Opinion Blog

Ask a Psychologist

Helping Students Thrive Now

Angela Duckworth and other behavioral-science experts offer advice to teachers based on scientific research. To submit questions, use this form or #helpstudentsthrive. Read more from this blog.

Education Opinion

How to Decrease Screen Time for Students

By Angela Duckworth — April 24, 2020 1 min read
  • Save to favorites
  • Print

We know we should limit kids’ screen time. But learning has moved online. What can educators, parents, and students do to make sure online learning doesn’t become unhealthy?

It’s mind-boggling to imagine how many hours our students are spending staring at screens.

Maybe they’re doing online classes with their teachers for the first time or upping their hours on Khan Academy and Zearn Math.

Add to this the fact that their social lives have moved entirely digital—now hanging out virtually with their friends in Netflix parties, Houseparty, and even Zoom, in addition to an already ample diet of Snapchat, Instagram, and texting.

How unhealthy is it to stare at our phones, tablets, and laptops all day and evening?

The scientific consensus is that more rigorous research is needed to pinpoint the effects of screen time on physical and emotional health. However, we know enough to say with certainty that staring at screens all day and night can strain the eyes and disrupt circadian rhythms, too. And, certainly, sitting constantly—as opposed to moving our bodies—is unhealthy for kids and adults alike.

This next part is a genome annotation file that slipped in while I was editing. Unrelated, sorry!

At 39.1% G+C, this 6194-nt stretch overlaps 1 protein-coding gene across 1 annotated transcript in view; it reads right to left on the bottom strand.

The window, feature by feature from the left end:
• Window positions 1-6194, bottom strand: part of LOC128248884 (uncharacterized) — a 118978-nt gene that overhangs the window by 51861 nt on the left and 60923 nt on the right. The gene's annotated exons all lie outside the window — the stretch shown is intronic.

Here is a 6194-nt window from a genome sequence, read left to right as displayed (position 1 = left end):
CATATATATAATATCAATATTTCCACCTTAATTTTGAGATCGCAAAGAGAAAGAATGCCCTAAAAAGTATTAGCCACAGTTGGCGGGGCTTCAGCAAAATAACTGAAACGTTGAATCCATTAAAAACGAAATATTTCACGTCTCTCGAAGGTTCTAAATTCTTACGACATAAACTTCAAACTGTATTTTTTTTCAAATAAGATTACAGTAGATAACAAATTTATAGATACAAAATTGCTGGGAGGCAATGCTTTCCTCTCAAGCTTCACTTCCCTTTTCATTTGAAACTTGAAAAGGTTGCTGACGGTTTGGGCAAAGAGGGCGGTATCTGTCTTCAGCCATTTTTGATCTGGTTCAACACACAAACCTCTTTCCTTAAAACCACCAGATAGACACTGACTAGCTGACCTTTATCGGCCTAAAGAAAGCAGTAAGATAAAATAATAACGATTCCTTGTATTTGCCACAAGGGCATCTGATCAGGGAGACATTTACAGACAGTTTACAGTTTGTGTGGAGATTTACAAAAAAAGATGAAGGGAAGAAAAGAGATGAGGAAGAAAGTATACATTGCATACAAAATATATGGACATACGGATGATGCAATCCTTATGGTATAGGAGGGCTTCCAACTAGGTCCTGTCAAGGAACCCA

Here are three recommendations for keeping our online lives as healthy as possible:


  1. Teachers who want their students to watch videos as part of their homework might consider which could be listened to instead—perhaps during a walk around the neighborhood (while practicing social distancing!).
  2. For taking notes, encourage students to go analog. Even before I converted my own course to a distance-learning format, I asked students to bring a notebook and pencil to class. Scientific research shows that taking notes by hand is more beneficial than typing away on a laptop.
  3. When delivering an online class, periodically cue students to look away from the screen (e.g., “Now, from memory, redraw the figure we discussed last week”).

Like everyone, I’m hoping that the resumption of in-person classes comes sooner rather than later. In the meantime, keep in mind that we may need to adjust expectations for screen-time limits, as we have for so many things during this pandemic.

Angela Duckworth, the founder and CEO of the education nonprofit Character Lab, is a professor of psychology at the University of Pennsylvania. You can follow Character Lab on Twitter @TheCharacterLab.


Related Tags:

The opinions expressed in Ask a Psychologist: Helping Students Thrive Now are strictly those of the author(s) and do not reflect the opinions or endorsement of Editorial Projects in Education, or any of its publications.

Events

This content is provided by our sponsor. It is not written by and does not necessarily reflect the views of Education Week's editorial staff.
Sponsor
Data Webinar
Education Insights with Actionable Data to Create More Personalized Engagement
The world has changed during this time of pandemic learning, and there is a new challenge faced in education regarding how we effectively utilize the data now available to educators and leaders. In this session
Content provided by Microsoft
This content is provided by our sponsor. It is not written by and does not necessarily reflect the views of Education Week's editorial staff.
Sponsor